Difference between revisions of "Begoniaceae"

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[[Image: Begoniaceae.jpg|thumb|right|300px|Begoniaceae]]
  
 
'''Description:''' Begoniaceae are probably familiar as temperate zone houseplants. The family has simple, alternate leaves with very asymmetrical bases, sometimes peltate, and large stipules. The flowers are unmistakable, with three twisted styles, and swollen, fleshy calyx parts. All of the Begoniaceae at La Selva are terrestrial understory herbs, except for Begonia glabra, an herbaceous climber that produces adventitious roots at the nodes.
 
'''Description:''' Begoniaceae are probably familiar as temperate zone houseplants. The family has simple, alternate leaves with very asymmetrical bases, sometimes peltate, and large stipules. The flowers are unmistakable, with three twisted styles, and swollen, fleshy calyx parts. All of the Begoniaceae at La Selva are terrestrial understory herbs, except for Begonia glabra, an herbaceous climber that produces adventitious roots at the nodes.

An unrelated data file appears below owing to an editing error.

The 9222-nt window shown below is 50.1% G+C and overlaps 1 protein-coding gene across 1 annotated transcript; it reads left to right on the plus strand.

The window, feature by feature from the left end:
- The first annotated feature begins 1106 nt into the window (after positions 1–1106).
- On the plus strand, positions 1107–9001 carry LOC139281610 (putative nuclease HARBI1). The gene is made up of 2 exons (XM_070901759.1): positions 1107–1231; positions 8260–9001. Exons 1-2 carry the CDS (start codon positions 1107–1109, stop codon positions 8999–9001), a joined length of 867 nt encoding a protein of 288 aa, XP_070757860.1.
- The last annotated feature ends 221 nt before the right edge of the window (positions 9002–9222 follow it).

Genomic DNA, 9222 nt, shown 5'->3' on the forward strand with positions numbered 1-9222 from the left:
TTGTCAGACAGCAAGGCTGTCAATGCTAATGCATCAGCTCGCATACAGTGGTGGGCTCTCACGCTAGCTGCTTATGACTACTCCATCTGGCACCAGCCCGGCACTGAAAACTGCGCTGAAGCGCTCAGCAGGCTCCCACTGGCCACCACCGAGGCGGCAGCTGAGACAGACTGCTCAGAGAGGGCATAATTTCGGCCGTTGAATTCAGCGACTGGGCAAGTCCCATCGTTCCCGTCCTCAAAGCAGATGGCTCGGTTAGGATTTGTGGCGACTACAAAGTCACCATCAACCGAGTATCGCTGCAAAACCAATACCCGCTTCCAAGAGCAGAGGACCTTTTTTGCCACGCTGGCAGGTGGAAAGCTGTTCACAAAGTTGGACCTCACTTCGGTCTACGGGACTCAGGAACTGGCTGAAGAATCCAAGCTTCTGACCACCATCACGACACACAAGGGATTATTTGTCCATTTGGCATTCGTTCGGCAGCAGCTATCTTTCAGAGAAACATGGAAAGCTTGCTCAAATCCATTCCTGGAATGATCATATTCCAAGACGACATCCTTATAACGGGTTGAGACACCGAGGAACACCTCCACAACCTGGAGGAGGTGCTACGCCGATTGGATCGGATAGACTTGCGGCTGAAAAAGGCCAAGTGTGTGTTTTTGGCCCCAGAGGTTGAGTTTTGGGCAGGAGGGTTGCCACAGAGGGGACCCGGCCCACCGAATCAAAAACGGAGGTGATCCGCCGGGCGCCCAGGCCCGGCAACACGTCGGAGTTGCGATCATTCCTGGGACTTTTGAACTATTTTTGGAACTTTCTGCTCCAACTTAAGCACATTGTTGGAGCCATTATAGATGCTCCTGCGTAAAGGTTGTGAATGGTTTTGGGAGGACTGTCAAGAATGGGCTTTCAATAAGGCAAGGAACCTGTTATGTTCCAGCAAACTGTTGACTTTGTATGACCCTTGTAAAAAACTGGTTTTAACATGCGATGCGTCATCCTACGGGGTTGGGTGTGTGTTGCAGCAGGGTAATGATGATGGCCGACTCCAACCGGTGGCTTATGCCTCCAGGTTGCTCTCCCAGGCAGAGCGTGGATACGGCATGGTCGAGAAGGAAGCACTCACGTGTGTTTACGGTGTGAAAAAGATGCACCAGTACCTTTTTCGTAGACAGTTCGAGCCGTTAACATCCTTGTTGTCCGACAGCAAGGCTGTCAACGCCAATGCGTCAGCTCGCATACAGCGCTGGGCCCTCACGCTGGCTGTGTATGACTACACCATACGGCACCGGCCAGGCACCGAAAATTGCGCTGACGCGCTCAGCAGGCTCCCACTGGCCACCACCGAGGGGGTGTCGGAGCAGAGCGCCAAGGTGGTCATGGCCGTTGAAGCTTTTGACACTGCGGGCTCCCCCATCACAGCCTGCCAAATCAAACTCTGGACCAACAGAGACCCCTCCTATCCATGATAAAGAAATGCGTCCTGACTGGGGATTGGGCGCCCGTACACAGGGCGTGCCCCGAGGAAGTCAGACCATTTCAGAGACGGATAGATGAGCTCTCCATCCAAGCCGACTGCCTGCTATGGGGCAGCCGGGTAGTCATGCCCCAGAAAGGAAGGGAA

Revision as of 16:52, 9 June 2008

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Begoniaceae

Description: Begoniaceae are probably familiar as temperate zone houseplants. The family has simple, alternate leaves with very asymmetrical bases, sometimes peltate, and large stipules. The flowers are unmistakable, with three twisted styles, and swollen, fleshy calyx parts. All of the Begoniaceae at La Selva are terrestrial understory herbs, except for Begonia glabra, an herbaceous climber that produces adventitious roots at the nodes.

Economic uses: Begonia semiovata is a traditional food plant for chickens in parts of Central America.


Descripción: Las Begoniaceas son muy comunes en jardines, y en invernaderos de las zonas templadas . La familia tiene hojas simples y alternas, con la base muy asimétrica, a veces peltadas, y con estípulas grandes. Las flores son inconfundibles, con tres estilos retorcidos, y el cáliz grueso y suculento. Todas las Begoniaceas en La Selva son hierbas del sotobosque, con excepción de la trepadora Begonia glabra, con raíces adventicias que salen de los nudos.

Usos económicos: En varias partes de Centroamérica se usa Begonia semiovata como alimento para pollos.


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